The Wienerwald: the Viennese forest, a UNESCO biosphere reserve

Contrary to what you might think, Vienna has a green lung made up of woods, vineyards and meadows to the west of the city. It extends from the outlying districts of the city to the countryside of Lower Austria. We are talking about the Vienna Woods, one of the 727 UNESCO Biosphere Reserves in the world, but the only one, at least among the European ones, located on the edge of a metropolis. It covers an area of approximately 105,000 hectares and extends over seven of the 23 Viennese municipal districts, and over 51 municipalities in the Lower Austria region.

It is a territory where man and nature coexist and benefit from each other. The intertwining of forests and settlement areas, as well as the contrasts between rural areas and the metropolis, produce special natural conditions and at the same time represent a great challenge. The goal is to protect natural habitats and plant and animal species by creating the conditions for responsible development.
More than 60% of the area is covered by forests, the effect of which on the climate, air and water balance is fundamental for the entire metropolitan area. The Viennese Wood in all seasons is a recreational area much loved by residents, a destination for trips and excursions in all seasons: in spring, when primroses appear and the forest smells of wild garlic; in summer, when it becomes an oasis of coolness, where you can find refuge from the heat of the city; in autumn, when the foliage transforms the green of the leaves into yellow and red. But even in winter, with bare trees, its landscapes have an irresistible charm.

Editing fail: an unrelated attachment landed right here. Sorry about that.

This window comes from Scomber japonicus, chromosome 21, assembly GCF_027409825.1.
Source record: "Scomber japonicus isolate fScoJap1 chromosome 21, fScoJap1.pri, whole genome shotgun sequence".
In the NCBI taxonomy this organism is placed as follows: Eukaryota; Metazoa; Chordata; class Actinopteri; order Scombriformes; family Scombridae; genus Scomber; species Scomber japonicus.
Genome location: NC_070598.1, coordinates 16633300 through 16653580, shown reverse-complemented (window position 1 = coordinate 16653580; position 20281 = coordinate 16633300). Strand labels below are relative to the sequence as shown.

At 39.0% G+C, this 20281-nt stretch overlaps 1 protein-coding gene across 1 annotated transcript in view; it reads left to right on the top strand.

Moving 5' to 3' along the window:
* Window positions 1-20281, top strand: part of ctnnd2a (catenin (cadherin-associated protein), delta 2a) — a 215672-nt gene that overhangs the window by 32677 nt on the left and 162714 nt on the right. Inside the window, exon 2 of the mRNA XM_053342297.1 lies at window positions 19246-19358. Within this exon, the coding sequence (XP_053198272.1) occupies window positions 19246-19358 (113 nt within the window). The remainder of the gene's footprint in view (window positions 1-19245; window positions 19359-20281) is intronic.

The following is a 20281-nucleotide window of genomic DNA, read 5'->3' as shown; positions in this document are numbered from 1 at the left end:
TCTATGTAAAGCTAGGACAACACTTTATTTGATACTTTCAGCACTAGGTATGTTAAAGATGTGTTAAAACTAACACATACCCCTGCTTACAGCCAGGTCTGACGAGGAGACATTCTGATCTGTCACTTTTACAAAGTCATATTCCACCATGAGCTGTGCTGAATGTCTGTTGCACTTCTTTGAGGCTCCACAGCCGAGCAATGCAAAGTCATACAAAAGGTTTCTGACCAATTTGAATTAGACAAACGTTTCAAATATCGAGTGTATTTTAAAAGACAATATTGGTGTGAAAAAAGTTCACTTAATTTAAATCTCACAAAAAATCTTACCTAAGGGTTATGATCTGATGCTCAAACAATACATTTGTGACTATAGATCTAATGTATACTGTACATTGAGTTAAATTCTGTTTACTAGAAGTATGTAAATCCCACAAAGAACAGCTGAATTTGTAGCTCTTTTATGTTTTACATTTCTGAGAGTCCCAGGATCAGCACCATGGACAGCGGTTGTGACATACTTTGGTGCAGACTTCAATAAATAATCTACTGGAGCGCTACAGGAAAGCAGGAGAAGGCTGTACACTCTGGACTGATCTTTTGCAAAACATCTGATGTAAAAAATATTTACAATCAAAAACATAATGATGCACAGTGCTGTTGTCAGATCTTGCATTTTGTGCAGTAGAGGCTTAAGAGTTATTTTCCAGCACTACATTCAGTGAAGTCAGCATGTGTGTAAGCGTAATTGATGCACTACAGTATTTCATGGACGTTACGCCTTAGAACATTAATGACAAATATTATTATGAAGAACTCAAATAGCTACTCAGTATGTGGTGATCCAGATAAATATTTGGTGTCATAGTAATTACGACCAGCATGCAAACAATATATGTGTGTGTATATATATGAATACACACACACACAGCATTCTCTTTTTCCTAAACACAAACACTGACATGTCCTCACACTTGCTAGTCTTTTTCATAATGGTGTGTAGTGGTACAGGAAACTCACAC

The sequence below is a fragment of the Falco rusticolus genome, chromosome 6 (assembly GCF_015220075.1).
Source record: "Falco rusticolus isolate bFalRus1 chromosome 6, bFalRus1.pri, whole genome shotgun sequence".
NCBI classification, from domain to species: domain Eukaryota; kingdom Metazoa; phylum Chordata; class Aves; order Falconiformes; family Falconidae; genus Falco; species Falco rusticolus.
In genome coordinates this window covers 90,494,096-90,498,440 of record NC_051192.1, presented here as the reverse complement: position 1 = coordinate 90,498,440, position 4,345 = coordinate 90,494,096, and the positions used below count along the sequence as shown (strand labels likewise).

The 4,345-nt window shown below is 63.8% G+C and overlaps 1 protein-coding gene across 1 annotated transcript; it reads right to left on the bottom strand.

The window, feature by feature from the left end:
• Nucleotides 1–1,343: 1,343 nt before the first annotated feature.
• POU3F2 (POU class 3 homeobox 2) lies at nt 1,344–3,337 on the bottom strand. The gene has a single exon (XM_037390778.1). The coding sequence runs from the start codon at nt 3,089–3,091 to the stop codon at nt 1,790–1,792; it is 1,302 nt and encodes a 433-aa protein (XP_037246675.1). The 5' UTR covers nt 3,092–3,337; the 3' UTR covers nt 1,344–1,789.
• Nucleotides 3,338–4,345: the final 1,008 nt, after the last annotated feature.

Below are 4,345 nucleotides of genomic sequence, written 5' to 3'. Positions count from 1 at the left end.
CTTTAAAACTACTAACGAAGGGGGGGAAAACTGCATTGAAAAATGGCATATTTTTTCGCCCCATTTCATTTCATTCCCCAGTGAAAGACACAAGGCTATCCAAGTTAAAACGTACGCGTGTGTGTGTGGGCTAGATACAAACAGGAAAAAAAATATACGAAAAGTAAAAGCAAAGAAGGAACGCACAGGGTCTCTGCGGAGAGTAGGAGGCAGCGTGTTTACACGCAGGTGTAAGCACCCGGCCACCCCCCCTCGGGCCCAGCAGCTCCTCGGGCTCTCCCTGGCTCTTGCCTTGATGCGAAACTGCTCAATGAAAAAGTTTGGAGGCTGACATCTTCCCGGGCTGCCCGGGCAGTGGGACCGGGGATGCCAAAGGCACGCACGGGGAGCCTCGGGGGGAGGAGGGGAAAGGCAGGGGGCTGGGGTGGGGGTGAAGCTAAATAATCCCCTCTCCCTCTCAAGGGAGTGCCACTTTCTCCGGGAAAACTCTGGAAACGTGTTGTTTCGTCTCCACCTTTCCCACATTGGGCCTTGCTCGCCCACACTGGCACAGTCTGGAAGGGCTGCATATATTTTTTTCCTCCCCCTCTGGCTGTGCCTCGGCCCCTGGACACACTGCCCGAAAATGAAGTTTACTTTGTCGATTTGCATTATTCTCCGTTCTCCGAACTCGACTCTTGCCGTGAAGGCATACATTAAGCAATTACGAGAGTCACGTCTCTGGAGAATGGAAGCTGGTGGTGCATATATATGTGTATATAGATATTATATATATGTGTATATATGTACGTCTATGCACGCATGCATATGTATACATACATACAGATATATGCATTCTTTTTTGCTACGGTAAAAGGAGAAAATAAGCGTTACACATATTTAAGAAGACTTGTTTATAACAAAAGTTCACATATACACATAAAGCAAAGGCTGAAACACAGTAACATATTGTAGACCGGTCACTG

Wienerwald
Image by Katharina Jankele from Pixabay

In addition to forests, meadows and vineyards characterize the landscape. There are 33 forest associations and 23 open grasslands, in which very specific animals and plants live. In dry meadows, for example, pulsatilla and yellow hadonide can be found. Siberian iris and marsh gentian grow in wet meadows.
With a variety of 70 plant species and 560 animal species per hectare, lean lawns not only display unexpected richness, but are also particularly beautiful thanks to showy blooms.
Then there are small peat bog meadows, now rarefied, habitat of orchids, amphibians, dragonflies, cicadas and many other insects. In the eyes of hikers and nature lovers, the colorful meadows of the Viennese Wood are the original image of “unspoiled nature”, but all these meadows and pastures exist only thanks to centuries of cultivation by man.
With the disappearance of agricultural use, the meadow would return to the state of forest, through various evolutionary stages.
Finally there are the vineyards: the wine-growing landscapes have motivated the designation of the Wienerwald as a UNESCO biosphere reserve.
On the sunny slopes of the Viennese Wood, viticulture draws the landscape, together with fruit trees, hedges, and stone walls, the latter also surprising natural habitats.

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